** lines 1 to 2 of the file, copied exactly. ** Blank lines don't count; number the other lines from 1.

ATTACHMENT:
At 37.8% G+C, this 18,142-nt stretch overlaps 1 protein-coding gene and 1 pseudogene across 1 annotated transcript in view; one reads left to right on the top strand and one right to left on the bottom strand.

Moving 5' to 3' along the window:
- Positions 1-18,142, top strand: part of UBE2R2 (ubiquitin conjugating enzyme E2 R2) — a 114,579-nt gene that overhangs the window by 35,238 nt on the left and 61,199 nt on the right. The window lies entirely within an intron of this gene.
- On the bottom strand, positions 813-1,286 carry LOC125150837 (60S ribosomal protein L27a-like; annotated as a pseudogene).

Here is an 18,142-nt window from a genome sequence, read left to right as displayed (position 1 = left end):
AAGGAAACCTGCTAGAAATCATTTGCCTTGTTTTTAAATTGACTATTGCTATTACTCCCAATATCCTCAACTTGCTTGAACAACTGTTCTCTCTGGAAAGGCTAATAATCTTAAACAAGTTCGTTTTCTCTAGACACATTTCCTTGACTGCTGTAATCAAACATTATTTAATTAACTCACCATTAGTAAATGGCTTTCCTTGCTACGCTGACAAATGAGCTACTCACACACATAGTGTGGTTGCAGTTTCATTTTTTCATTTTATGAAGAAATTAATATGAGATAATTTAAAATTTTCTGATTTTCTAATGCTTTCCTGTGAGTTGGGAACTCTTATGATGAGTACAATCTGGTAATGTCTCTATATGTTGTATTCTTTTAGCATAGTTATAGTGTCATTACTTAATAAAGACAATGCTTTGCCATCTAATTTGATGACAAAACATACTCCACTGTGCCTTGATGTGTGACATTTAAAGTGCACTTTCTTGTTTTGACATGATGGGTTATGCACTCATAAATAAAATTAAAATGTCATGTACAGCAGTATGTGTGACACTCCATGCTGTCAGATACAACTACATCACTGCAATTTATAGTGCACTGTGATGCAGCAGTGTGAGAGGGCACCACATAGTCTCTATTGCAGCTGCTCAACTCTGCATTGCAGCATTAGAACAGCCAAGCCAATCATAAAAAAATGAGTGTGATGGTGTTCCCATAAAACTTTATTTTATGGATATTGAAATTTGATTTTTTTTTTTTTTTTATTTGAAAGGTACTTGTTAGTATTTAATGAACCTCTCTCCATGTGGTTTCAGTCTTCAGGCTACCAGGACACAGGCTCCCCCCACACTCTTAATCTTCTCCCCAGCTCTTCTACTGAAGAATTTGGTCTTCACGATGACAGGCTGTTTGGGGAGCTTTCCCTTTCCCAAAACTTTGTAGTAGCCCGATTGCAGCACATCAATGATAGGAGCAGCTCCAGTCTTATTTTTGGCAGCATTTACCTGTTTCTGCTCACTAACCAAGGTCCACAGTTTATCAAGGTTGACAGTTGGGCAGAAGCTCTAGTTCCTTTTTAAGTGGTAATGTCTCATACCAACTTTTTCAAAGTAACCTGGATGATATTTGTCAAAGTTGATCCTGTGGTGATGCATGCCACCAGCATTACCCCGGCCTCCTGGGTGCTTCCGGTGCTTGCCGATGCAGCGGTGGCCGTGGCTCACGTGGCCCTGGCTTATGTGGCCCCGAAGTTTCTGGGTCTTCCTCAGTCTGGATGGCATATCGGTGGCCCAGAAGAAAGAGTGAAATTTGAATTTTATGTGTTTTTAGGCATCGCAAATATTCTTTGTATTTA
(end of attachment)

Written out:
At 37.8% G+C, this 18,142-nt stretch overlaps 1 protein-coding gene and 1 pseudogene across 1 annotated transcript in view; one reads left to right on the top strand and one right to left on the bottom strand.

Moving 5' to 3' along the window: